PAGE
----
Catalogs kept 19th century gardener informed.
Rosedown in southern Louisiana is now a public garden, open for all to see the work of nineteenth century gardener Martha Turnbull.
There Martha kept a dairy of her work in her garden, spanning the years 1836 through 1894, which is the subject of the book The Garden Diary of Martha Turnbull Mistress of Rosedown Plantation edited and annotated by Suzanne Turner.
Turner writes, “Despite the relative isolation of Martha’s gardening pursuits at Rosedown, through journals and nursery catalogs she was able to stay in touch with the mainstream of American horticulture and floriculture.”
That was the goal of the owners of the seed and nursery companies: to keep their customers up to date with the newest flower and vegetable on the market.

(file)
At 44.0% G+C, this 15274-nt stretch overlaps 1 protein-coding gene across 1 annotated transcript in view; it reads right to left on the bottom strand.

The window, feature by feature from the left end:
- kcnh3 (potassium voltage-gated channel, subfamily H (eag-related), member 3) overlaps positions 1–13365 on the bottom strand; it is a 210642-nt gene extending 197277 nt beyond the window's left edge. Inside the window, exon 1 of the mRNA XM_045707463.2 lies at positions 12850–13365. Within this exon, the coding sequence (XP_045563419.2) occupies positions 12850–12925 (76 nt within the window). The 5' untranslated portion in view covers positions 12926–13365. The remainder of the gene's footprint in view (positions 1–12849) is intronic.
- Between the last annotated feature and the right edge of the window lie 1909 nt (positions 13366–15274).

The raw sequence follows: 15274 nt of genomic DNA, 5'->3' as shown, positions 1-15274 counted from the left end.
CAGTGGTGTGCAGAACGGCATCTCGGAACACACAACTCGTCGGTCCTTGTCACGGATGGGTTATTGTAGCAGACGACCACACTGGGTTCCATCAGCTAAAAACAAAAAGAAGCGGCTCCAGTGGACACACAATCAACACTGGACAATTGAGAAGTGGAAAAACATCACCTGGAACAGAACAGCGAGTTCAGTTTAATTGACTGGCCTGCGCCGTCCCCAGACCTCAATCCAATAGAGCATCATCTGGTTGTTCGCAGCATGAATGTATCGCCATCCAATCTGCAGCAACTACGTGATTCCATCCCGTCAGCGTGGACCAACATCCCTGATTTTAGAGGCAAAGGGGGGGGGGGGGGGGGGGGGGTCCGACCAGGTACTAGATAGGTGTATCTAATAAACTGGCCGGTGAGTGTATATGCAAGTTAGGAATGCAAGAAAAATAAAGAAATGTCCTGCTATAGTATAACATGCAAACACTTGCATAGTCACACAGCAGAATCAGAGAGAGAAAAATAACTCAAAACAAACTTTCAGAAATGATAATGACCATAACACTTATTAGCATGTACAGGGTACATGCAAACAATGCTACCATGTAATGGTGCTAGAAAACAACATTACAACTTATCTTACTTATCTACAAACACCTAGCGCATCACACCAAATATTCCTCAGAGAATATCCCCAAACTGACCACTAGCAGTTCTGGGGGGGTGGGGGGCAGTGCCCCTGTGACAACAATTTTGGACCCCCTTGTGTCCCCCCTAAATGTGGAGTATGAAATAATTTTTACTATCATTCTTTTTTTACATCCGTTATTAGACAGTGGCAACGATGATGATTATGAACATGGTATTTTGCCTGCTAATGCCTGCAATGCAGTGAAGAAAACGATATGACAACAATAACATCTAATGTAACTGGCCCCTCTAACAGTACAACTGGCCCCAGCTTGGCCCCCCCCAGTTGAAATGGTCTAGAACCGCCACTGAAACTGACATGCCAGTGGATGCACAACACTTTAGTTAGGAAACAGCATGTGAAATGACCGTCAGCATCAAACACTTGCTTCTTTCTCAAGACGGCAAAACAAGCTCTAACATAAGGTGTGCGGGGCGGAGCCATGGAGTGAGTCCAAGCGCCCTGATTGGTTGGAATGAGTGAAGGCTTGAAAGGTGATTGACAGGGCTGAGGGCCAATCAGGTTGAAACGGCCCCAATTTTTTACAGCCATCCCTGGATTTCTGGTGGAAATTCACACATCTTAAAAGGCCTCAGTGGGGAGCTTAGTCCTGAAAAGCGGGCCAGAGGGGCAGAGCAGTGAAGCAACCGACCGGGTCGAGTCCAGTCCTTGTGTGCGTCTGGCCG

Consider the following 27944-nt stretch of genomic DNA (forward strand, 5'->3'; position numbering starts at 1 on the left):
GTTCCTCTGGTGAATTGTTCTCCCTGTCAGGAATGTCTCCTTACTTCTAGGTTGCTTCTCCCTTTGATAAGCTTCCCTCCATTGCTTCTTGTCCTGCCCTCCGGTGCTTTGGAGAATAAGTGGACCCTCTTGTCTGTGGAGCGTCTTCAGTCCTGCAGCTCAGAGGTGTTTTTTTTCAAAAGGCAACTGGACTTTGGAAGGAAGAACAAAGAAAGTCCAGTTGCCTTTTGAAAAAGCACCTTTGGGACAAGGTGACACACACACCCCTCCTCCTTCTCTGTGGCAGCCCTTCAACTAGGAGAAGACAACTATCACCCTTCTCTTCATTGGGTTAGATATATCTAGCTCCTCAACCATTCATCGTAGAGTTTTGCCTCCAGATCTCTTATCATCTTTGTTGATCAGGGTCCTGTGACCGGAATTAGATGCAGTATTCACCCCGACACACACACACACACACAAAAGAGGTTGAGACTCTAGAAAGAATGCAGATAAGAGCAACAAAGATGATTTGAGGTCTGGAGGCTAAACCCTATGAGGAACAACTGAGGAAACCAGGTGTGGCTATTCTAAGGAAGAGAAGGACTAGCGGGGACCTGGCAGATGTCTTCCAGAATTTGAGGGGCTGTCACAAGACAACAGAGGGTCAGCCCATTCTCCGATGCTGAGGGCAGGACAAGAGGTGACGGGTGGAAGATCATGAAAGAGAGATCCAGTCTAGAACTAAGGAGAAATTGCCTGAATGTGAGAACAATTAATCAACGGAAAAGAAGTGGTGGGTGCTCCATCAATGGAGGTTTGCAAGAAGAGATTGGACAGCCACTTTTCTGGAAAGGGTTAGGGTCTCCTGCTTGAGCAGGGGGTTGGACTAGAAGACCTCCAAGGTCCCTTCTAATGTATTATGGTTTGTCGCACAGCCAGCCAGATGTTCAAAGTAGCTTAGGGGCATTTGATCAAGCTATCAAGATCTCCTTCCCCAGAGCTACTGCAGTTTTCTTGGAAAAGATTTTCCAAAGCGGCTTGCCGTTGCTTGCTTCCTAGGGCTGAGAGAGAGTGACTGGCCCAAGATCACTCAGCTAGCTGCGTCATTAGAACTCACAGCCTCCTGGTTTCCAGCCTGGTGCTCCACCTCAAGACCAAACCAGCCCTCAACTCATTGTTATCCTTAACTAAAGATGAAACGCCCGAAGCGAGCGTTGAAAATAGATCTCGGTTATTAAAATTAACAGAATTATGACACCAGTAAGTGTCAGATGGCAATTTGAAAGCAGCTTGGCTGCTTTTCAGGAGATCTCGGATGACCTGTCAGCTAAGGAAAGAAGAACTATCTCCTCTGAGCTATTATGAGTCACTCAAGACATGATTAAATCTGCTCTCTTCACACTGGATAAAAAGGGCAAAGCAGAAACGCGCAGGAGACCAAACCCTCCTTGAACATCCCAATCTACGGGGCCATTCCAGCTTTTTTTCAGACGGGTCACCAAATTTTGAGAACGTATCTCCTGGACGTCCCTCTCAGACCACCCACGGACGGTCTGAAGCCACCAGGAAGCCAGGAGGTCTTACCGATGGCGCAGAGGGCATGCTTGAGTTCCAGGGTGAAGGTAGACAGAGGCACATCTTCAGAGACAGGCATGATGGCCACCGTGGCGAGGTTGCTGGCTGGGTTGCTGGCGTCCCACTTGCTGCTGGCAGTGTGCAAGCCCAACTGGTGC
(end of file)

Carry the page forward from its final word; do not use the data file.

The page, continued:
Rochester, NY seedsman James Vick wrote in December, 1878, “Knowing the desire of our readers to learn something about everything that is new and good, even though they may not be able to possess all, we now give descriptions of a few very interesting and valuable plants.”
Here is Vick’s catalog from 1872. [below] He published several catalogs every year.
In 1880 one of his customers wrote these words to Vick, “From you I have acquired and put in practice much valuable information concerning the cultivation of flowers.”
In that same spirit Martha Turnbull also learned much from garden catalogs.